We’ve been regularly tipping such stocks since the market began to rally last March – examples include drug groups GlaxoSmithKline (LSE: GSK) or Pfizer (NYSE: PFE); food group Nestlé (SIX: SA); and healthcare giant Johnson & Johnson (NYSE: JNJ). As Jim Grant notes in Grant’s Interest Rate Observer, the latter has been around since 1887 – if it survived the 1930s, it can get through whatever lies ahead too.
And if we do get another crash, these stocks will fall with everything else. There’s no getting around that, and we’ll be looking at ways to protect your portfolio without selling all your holdings in next week’s issue.
But as long as you are getting paid a decent dividend yield, you can afford to wait out any market upheaval. These sorts of firms are best-placed to survive any severe downturn. Their size means they can dictate prices to an extent; their global exposure means they aren’t overly dependent on any one income stream; and the products they sell are necessities rather than luxuries, so don’t suffer as much in a downturn.
A global slowdown doesn’t bode well for commodities. We’d be wary of investing in mining right now, and also cautious on adding any new money to big oil stocks. But one commodity we still like is, of course, gold. A deflationary scare may well send gold lower. But as fund manager Guy Monson of Sarasin & Partners puts it, gold is “a very effective hedge against a failure in some of the more radical fiscal and monetary policy being adopted globally”. You can buy physical gold (either through a bullion dealer or online, via the likes of Bullion Vault or GoldMoney), or get exposure via an exchange-traded fund. London-listed ETF Securities Physical Gold £ (LSE: PHGP) is denominated in sterling, making life a bit easier for UK investors, but bear in mind that although it’s priced in pounds, you still have exposure to the sterling/dollar exchange rate.
America set to sail on with QE2
US states are in trouble. In California, the Governor, Arnold Schwarzenegger, is cutting pay for 200,000 state workers to the $7.25 an hour minimum wage to try to help tackle the state’s $19bn deficit. And the state of Illinois, which has a deficit of $12bn, owes $5bn to “schools, nursing homes, child-care centres and prisons”, reports Ambrose Evans-Pritchard in The Daily Telegraph. State comptroller Daniel Hynes warns: “We are not paying bills for absolutely essential services. That is obscene.”
The problem for the states is that, unlike the Fed, they can’t just print money. They can raise taxes, or borrow to meet any budget shortfall by issuing ‘muni bonds’ (MBs). But right now, tax revenues are falling. And the more they borrow, the higher their interest costs rise. The danger is that at some point they simply won’t be able to afford to service their debt. And while Illinois is one of the worst, there are plenty of other states in trouble. As Bloomberg reports, “state budget deficits have now swollen to $140bn, the most since the start of the recession”. Yet US banks have also piled into MBs – their holdings are at “a 25-year high”.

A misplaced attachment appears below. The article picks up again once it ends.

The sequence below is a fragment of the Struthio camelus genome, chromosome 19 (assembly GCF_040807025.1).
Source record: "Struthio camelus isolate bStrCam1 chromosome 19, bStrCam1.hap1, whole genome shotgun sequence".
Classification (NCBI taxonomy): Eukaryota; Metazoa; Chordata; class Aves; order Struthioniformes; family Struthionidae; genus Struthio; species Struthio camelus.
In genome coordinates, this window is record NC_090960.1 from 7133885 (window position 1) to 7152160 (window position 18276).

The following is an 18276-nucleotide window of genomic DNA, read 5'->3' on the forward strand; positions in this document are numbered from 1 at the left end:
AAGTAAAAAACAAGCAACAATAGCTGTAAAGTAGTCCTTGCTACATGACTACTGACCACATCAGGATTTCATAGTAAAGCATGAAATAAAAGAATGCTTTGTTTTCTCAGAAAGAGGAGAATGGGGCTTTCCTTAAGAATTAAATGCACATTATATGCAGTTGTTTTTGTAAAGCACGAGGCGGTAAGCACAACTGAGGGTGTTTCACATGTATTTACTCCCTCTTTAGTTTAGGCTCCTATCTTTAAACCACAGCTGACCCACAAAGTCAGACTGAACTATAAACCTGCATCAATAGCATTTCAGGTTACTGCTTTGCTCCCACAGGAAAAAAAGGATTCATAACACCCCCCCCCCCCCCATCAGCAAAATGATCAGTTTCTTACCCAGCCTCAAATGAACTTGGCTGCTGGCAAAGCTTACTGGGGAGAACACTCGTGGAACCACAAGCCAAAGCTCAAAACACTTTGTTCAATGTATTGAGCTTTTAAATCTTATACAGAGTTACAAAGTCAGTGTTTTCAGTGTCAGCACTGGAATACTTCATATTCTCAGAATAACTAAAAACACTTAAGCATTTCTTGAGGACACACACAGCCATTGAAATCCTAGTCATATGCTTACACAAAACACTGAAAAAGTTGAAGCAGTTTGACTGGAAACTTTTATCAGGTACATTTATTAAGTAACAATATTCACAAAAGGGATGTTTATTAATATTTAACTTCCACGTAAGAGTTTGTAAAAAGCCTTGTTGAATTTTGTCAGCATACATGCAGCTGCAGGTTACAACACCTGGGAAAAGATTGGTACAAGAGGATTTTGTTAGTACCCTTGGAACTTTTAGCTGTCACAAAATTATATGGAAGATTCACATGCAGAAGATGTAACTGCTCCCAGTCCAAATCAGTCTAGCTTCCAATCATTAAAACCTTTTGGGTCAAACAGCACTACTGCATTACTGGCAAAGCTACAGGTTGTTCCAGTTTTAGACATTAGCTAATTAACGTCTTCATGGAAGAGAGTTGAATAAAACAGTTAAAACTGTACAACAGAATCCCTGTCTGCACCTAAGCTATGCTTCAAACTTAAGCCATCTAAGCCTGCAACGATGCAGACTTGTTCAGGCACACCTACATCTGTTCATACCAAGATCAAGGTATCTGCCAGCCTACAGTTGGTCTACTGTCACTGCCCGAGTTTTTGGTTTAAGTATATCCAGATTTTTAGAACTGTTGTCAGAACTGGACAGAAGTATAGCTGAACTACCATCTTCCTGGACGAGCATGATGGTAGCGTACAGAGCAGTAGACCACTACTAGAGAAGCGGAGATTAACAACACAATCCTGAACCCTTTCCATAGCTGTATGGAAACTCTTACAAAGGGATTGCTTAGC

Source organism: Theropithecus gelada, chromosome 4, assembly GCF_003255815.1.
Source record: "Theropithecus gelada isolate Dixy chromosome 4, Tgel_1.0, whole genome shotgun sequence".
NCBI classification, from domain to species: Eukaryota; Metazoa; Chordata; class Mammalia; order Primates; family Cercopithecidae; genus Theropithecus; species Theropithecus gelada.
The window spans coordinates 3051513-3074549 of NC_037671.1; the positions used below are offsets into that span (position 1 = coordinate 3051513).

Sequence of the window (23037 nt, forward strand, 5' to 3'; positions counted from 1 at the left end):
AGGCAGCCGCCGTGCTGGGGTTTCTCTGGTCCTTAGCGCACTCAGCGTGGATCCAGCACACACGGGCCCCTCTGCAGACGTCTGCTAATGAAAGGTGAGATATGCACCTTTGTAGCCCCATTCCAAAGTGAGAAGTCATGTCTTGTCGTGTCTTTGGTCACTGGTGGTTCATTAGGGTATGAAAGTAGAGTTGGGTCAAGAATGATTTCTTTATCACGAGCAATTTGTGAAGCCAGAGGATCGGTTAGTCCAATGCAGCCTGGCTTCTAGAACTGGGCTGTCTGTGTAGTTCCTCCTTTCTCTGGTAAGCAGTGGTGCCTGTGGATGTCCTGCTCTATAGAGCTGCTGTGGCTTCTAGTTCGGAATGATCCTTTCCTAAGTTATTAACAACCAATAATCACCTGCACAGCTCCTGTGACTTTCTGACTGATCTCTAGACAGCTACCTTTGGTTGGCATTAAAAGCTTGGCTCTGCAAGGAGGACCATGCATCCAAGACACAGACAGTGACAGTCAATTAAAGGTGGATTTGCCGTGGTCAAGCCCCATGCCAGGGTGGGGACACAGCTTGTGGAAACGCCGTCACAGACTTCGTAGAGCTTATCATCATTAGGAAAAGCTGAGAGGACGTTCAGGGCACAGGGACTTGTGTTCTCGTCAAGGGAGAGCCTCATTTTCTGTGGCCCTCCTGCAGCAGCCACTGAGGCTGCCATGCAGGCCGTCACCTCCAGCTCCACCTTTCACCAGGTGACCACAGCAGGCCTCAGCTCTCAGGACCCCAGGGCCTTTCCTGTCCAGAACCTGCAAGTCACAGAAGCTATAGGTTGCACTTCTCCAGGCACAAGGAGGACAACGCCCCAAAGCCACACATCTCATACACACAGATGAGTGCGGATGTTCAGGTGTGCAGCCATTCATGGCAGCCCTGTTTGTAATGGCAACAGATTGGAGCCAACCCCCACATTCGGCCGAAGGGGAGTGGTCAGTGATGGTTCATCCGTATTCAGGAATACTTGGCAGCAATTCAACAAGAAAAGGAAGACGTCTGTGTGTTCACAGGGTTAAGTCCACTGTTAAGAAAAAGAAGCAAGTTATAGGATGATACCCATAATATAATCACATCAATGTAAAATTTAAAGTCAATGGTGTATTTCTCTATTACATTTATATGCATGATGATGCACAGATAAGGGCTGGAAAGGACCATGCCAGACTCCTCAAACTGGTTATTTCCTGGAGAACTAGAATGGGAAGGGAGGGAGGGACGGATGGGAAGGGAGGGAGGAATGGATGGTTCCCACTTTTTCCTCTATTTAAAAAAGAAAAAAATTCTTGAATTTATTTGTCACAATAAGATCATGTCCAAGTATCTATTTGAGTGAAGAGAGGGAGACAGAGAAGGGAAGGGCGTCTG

One concern is that banks with high holdings of what are potentially dud bonds may have to raise more capital as their value falls. But maybe they know something we don’t. Ed Harris on Credit Writedowns reckons the Fed may kill two birds with one stone by using printed money to buy MBs. After all, “the European Central Bank has begun to buy up Greek, Portuguese, Irish and Spanish debt”.
As Warren Buffett notes, the Fed couldn’t let a state go to the wall, given that it rescued banks and car-makers. As Harris puts it: “The states could re-enter the picture if the Fed went QE2 and started to buy municipal bonds the way they started buying mortgage-backed securities in 2009. That would give the states the green light on more spending.” The trouble with this is the issue of ‘moral hazard’ that applies to every bail-out: you reward profligacy and punish prudence. But past events have shown the Fed doesn’t concern itself with such matters.
• This article was originally published in MoneyWeek magazine issue number 494 on 9 July 2010, and was available exclusively to magazine subscribers. To read more articles like this, ensure you don’t miss a thing, and get instant access to all our premium content, subscribe to MoneyWeek magazine now and get your first three issues free.